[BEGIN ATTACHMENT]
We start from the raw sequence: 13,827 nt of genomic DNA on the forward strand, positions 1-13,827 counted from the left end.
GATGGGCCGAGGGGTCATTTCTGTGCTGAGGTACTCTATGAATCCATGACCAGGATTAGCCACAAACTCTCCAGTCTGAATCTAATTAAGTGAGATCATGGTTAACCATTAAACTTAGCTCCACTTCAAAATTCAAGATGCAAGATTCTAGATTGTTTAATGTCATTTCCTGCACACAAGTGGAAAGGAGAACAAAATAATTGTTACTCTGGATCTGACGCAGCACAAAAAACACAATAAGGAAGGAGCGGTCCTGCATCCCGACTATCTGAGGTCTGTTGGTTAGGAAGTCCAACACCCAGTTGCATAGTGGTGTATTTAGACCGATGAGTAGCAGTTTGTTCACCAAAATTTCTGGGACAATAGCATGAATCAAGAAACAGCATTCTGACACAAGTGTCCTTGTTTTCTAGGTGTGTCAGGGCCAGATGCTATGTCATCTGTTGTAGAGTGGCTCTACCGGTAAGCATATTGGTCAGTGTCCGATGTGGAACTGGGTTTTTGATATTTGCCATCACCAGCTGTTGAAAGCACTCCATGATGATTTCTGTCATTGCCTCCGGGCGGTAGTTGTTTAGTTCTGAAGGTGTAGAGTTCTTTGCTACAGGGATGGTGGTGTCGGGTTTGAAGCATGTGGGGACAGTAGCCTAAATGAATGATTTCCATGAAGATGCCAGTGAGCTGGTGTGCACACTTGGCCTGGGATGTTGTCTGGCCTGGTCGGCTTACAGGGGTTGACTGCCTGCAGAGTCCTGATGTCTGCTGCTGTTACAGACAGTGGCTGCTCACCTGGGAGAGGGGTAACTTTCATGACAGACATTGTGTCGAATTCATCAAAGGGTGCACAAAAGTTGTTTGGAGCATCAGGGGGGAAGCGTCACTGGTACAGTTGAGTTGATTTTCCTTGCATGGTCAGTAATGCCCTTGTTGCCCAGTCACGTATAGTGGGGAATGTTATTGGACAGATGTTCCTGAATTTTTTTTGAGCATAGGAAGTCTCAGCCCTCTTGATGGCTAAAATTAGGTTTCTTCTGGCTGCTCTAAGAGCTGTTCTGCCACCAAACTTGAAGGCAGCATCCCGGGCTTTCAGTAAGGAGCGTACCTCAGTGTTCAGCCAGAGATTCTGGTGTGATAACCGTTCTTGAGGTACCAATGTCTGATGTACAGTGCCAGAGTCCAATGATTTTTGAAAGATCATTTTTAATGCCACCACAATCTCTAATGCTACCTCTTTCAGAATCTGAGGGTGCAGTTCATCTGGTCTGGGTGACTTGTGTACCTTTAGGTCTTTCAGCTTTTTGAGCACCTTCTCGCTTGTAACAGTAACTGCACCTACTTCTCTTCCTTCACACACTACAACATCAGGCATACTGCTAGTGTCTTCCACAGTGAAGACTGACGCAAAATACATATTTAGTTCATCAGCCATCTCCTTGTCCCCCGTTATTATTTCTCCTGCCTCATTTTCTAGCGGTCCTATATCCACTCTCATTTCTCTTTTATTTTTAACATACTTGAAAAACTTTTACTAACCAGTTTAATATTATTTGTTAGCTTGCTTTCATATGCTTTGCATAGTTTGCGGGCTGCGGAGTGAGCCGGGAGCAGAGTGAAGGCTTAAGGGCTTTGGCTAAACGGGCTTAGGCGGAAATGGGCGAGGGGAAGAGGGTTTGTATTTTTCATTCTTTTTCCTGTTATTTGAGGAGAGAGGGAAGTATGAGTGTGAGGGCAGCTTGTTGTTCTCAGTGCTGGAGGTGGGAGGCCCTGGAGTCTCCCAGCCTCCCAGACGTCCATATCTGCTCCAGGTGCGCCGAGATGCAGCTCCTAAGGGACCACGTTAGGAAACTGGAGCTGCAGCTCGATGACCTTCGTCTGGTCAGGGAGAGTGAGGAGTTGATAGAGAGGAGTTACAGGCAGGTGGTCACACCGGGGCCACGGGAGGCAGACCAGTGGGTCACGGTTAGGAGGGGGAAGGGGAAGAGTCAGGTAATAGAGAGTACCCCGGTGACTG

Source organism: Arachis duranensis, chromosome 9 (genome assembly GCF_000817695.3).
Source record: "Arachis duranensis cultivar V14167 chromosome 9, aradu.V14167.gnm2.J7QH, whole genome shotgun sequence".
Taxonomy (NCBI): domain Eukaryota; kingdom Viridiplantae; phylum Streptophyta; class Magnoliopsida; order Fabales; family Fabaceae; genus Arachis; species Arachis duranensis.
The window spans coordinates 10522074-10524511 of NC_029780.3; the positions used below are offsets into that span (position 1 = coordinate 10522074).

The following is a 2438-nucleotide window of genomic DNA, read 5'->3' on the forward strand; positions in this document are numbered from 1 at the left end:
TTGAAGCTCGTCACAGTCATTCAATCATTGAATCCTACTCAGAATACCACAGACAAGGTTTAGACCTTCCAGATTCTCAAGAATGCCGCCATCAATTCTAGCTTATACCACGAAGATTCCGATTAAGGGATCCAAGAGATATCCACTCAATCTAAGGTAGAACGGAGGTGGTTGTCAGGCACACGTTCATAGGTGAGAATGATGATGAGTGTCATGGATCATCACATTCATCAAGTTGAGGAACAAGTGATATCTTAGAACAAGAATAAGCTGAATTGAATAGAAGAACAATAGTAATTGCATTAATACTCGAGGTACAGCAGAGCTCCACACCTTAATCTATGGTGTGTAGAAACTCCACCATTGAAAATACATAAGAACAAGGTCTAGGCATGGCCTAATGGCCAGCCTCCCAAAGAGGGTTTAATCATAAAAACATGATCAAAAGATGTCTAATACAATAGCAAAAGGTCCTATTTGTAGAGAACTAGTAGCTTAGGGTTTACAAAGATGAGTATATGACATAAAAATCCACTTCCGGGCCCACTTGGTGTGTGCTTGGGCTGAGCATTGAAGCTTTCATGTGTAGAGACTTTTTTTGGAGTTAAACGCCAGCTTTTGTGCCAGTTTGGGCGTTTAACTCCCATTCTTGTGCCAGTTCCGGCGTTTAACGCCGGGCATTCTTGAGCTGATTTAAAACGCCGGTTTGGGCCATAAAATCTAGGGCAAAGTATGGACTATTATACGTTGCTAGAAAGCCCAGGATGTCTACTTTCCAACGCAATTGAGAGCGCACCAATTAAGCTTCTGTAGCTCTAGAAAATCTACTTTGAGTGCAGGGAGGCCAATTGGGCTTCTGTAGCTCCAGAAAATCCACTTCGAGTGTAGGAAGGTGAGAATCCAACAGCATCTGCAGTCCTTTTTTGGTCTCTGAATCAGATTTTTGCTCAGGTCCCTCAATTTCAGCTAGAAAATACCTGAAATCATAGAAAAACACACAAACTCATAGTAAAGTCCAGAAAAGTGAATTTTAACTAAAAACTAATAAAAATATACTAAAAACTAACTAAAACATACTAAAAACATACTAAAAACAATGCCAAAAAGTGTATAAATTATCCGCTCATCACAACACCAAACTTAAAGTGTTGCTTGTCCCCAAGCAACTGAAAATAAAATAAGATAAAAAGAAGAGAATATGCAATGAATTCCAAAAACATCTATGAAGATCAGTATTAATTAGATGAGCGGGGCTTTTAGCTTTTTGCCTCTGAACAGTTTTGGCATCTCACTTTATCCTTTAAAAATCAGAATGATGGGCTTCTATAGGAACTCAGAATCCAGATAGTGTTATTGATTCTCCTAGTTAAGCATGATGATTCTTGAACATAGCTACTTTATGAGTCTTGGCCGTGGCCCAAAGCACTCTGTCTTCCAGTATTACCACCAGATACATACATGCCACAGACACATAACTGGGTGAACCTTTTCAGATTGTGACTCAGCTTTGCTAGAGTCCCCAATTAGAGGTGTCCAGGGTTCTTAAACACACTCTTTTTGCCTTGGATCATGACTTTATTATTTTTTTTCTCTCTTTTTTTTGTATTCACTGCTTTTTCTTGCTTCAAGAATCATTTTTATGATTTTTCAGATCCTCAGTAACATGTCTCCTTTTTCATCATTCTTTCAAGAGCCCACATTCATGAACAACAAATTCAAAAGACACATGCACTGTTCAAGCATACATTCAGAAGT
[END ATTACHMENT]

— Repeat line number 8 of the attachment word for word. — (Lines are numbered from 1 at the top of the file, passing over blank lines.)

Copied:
TTGAAGCTCGTCACAGTCATTCAATCATTGAATCCTACTCAGAATACCACAGACAAGGTTTAGACCTTCCAGATTCTCAAGAATGCCGCCATCAATTCTAGCTTATACCACGAAGATTCCGATTAAGGGATCCAAGAGATATCCACTCAATCTAAGGTAGAACGGAGGTGGTTGTCAGGCACACGTTCATAGGTGAGAATGATGATGAGTGTCATGGATCATCACATTCATCAAGTTGAGGAACAAGTGATATCTTAGAACAAGAATAAGCTGAATTGAATAGAAGAACAATAGTAATTGCATTAATACTCGAGGTACAGCAGAGCTCCACACCTTAATCTATGGTGTGTAGAAACTCCACCATTGAAAATACATAAGAACAAGGTCTAGGCATGGCCTAATGGCCAGCCTCCCAAAGAGGGTTTAATCATAAAAACATGATCAAAAGATGTCTAATACAATAGCAAAAGGTCCTATTTGTAGAGAACTAGTAGCTTAGGGTTTACAAAGATGAGTATATGACATAAAAATCCACTTCCGGGCCCACTTGGTGTGTGCTTGGGCTGAGCATTGAAGCTTTCATGTGTAGAGACTTTTTTTGGAGTTAAACGCCAGCTTTTGTGCCAGTTTGGGCGTTTAACTCCCATTCTTGTGCCAGTTCCGGCGTTTAACGCCGGGCATTCTTGAGCTGATTTAAAACGCCGGTTTGGGCCATAAAATCTAGGGCAAAGTATGGACTATTATACGTTGCTAGAAAGCCCAGGATGTCTACTTTCCAACGCAATTGAGAGCGCACCAATTAAGCTTCTGTAGCTCTAGAAAATCTACTTTGAGTGCAGGGAGGCCAATTGGGCTTCTGTAGCTCCAGAAAATCCACTTCGAGTGTAGGAAGGTGAGAATCCAACAGCATCTGCAGTCCTTTTTTGGTCTCTGAATCAGATTTTTGCTCAGGTCCCTCAATTTCAGCTAGAAAATACCTGAAATCATAGAAAAACACACAAACTCATAGTAAAGTCCAGAAAAGTGAATTTTAACTAAAAACTAATAAAAATATACTAAAAACTAACTAAAACATACTAAAAACATACTAAAAACAATGCCAAAAAGTGTATAAATTATCCGCTCATCACAACACCAAACTTAAAGTGTTGCTTGTCCCCAAGCAACTGAAAATAAAATAAGATAAAAAGAAGAGAATATGCAATGAATTCCAAAAACATCTATGAAGATCAGTATTAATTAGATGAGCGGGGCTTTTAGCTTTTTGCCTCTGAACAGTTTTGGCATCTCACTTTATCCTTTAAAAATCAGAATGATGGGCTTCTATAGGAACTCAGAATCCAGATAGTGTTATTGATTCTCCTAGTTAAGCATGATGATTCTTGAACATAGCTACTTTATGAGTCTTGGCCGTGGCCCAAAGCACTCTGTCTTCCAGTATTACCACCAGATACATACATGCCACAGACACATAACTGGGTGAACCTTTTCAGATTGTGACTCAGCTTTGCTAGAGTCCCCAATTAGAGGTGTCCAGGGTTCTTAAACACACTCTTTTTGCCTTGGATCATGACTTTATTATTTTTTTTCTCTCTTTTTTTTGTATTCACTGCTTTTTCTTGCTTCAAGAATCATTTTTATGATTTTTCAGATCCTCAGTAACATGTCTCCTTTTTCATCATTCTTTCAAGAGCCCACATTCATGAACAACAAATTCAAAAGACACATGCACTGTTCAAGCATACATTCAGAAGT